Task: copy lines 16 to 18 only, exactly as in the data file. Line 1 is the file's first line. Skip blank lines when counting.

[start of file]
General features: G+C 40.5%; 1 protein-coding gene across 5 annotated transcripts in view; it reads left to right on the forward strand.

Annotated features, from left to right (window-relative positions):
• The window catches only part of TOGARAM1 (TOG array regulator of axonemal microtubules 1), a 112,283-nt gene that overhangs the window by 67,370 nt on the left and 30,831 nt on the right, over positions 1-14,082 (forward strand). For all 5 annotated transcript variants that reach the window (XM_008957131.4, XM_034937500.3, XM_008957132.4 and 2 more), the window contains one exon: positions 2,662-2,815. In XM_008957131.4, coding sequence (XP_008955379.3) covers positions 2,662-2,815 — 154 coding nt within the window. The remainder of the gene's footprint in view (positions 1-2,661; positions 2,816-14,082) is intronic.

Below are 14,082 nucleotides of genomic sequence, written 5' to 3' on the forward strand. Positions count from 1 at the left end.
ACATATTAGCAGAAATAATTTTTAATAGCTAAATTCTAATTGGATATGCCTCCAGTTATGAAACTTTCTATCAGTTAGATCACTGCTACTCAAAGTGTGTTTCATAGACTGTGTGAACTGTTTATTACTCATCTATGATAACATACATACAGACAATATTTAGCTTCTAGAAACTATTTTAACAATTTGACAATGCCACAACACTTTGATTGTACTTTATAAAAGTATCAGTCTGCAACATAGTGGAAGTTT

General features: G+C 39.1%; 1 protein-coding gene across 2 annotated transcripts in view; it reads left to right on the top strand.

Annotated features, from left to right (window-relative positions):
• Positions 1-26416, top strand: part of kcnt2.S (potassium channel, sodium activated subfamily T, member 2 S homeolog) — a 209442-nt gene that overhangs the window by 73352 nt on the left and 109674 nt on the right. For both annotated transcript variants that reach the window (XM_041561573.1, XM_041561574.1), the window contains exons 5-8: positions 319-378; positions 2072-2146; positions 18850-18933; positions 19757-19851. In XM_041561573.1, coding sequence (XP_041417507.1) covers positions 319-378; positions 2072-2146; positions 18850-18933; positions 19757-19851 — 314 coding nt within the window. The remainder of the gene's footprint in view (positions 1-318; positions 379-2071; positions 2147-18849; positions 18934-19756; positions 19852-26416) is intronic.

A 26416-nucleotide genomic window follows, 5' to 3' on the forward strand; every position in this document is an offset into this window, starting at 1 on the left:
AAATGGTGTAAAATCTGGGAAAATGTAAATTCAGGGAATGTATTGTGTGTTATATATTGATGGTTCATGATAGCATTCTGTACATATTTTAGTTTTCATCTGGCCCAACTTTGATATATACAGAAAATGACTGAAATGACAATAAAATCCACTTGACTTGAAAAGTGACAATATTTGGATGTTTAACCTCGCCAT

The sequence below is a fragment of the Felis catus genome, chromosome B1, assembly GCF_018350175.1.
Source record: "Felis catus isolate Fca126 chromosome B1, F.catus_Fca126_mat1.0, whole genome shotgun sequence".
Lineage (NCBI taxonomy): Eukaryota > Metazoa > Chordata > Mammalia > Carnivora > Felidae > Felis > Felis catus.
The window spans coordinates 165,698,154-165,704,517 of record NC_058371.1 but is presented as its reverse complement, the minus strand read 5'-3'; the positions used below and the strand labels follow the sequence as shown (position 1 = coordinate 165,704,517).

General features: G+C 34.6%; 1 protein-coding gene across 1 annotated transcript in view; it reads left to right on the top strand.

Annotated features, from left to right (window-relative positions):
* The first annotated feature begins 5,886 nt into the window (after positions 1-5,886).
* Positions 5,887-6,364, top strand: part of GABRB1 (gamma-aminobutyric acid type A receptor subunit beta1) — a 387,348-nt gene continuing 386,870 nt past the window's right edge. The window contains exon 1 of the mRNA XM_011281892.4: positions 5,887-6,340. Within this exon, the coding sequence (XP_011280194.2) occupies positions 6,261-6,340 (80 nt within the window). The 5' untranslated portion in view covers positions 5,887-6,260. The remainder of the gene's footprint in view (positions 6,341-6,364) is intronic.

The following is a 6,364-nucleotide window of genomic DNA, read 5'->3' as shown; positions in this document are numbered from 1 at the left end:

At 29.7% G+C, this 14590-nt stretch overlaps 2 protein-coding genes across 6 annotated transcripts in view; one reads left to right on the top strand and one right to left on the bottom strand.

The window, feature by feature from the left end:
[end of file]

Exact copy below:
Annotated features, from left to right (window-relative positions):
* The first annotated feature begins 5,886 nt into the window (after positions 1-5,886).
* Positions 5,887-6,364, top strand: part of GABRB1 (gamma-aminobutyric acid type A receptor subunit beta1) — a 387,348-nt gene continuing 386,870 nt past the window's right edge. The window contains exon 1 of the mRNA XM_011281892.4: positions 5,887-6,340. Within this exon, the coding sequence (XP_011280194.2) occupies positions 6,261-6,340 (80 nt within the window). The 5' untranslated portion in view covers positions 5,887-6,260. The remainder of the gene's footprint in view (positions 6,341-6,364) is intronic.